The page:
First Look: The Fujifilm X-T5

Silver Fujifilm X-T5 with XF-18-55 lens

After months of online speculation and chatter, the Fujifilm X-T5 has finally landed. Thanks to our friends at Fujifilm, we were lucky enough to get our hands on a pre-production model for this exciting first look. Let’s get started.

Black and silver Fujifilm X-T5 body without lens

Immediately upon handling, those familiar with the X-T3 or X-T4 will recognize the signature weather and dust resistance body of the X-T series. The X-T5 however, is more compact than both of the previous iterations in the series, coming in 50 grams lighter than the X-T4—saving you space and weight when it matters the most. 

The X-T5 also sees the reappearance of the X-T3’s three-way tilting screen that remains centered with the lens, which creates an easier shooting experience for those using a cage or tripod. Fans of the X-T4’s fully articulating screen: worry not. The Fujifilm  X-H series will still have you covered.

Fujifilm X-T5 sitting vertically to show three-way rotating lens

The most significant upgrade the X-T5 is bringing to the line is the new 40.2-Megapixel X-Trans CMOS 5 backside-illuminated sensor. This 14-megapixel improvement brings better resolution and low-light performance when compared to previous generations. Combine that with the 15 frames per second mechanical shutter, or 1/180,000 shutter speed via the electronic shutter and you’ll never be in a situation you can’t shoot.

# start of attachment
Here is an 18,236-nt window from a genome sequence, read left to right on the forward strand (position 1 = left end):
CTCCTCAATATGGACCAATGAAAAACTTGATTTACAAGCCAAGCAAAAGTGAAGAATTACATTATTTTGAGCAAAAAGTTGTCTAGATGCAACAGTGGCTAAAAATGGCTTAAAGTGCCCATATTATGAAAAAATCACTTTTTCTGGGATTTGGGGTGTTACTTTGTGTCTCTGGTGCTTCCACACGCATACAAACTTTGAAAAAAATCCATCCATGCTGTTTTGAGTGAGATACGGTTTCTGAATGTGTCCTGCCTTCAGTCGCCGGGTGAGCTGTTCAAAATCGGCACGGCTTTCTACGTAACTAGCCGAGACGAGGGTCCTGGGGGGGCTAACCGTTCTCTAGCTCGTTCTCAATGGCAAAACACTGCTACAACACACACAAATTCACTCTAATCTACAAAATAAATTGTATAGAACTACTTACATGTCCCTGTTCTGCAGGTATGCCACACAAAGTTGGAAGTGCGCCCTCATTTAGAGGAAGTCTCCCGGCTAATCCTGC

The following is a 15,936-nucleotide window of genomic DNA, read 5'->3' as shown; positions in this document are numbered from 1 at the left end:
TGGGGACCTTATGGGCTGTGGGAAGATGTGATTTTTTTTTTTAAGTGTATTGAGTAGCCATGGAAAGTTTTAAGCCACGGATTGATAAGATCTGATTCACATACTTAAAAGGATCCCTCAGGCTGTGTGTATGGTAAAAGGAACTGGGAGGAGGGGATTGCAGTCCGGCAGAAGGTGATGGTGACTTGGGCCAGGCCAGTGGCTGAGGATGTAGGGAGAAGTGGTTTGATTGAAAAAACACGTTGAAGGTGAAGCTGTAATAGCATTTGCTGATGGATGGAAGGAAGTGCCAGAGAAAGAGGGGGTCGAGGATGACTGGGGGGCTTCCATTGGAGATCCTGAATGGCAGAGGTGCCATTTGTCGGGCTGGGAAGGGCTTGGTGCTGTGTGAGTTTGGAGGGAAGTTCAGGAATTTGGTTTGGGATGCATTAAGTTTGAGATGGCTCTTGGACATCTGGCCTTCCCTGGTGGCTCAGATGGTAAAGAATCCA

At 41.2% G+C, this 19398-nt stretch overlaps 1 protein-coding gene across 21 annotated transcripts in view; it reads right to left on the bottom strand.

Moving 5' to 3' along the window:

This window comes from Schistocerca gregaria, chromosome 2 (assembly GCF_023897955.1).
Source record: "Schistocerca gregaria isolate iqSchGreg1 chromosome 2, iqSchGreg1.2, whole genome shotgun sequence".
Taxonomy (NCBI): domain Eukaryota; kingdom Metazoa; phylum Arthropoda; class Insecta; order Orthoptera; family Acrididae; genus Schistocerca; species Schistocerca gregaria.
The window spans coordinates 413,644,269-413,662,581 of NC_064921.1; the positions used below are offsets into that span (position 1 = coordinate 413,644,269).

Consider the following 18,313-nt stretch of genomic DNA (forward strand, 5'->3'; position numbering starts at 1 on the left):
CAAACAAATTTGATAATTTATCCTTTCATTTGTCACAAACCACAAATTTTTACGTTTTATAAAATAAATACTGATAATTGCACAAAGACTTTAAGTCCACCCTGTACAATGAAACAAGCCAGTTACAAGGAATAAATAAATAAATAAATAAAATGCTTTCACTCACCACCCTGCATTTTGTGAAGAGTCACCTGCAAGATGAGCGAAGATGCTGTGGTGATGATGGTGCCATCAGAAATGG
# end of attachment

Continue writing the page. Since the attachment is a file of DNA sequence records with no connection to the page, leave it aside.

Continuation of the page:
If you’re needing extreme detail and perfect color accuracy, you can also use the pixel shift shooting mode, which uses stabilization to capture 20 individual frames that move the sensor by a fraction of a pixel to receive red, green, and blue data for every pixel position. The Fujifilm pixel shift combiner then layers these images to create a detail-packed 160-megapixel DNG file.

If you find yourself on the video side of the market, there are plenty of features to make the X-T5 your next favorite body. The X-T5 can externally record Apple Pro Res raw or Blackmagic raw files and gives you up to 13 stops of dynamic range with F-Log 2 as well as the opportunity to shoot in 6.2k and 10Bit 4:2:2 for better detail retention and accurate color.

Fujifilm X-T5 with battery door open, showing NP-W235 battery

For owners of previous X-T bodies looking to upgrade, Fujifilm has made the switch easy by allowing the X-T5 to use the same NP-W235 batteries as the X-T4. And if you’re like us and have been holding on to your vintage glass collection, you’ll be pleased to see how easy it is to adapt your favorite lenses to the X-T5. 

Speaking of lenses, Fujifilm is also releasing a new Fujinon XF30mm F2.8 R LM WR Macro lens to coincide with the X-T5 launch. This 1:1 magnification lens uses 11 elements in nine groups, including three aspherical elements and two ED elements to focus as close as 1.2 centimeters from glass to subject. 

Fujinon XF30mm F2.8 R LM WR Macro lens from top

The incredibly compact body design weighs in at just 195 grams and is barely bigger than the 50mm F/2. The housing is dust and weather-resistant, capable of operating at low temperatures for advanced practical usability. An inner focus system uses a linear motor drive to deliver fast, highly accurate focus in as little as 0.02 seconds.

A highly capable and visually beautiful entry into the Fujifilm product line, the X-T5 and XF30mm F/2.8  are sure to quickly climb to the top of your gear list. Check out our full first look video below to see more of this amazing kit and place your pre-order today to get your copy as soon as production is live.

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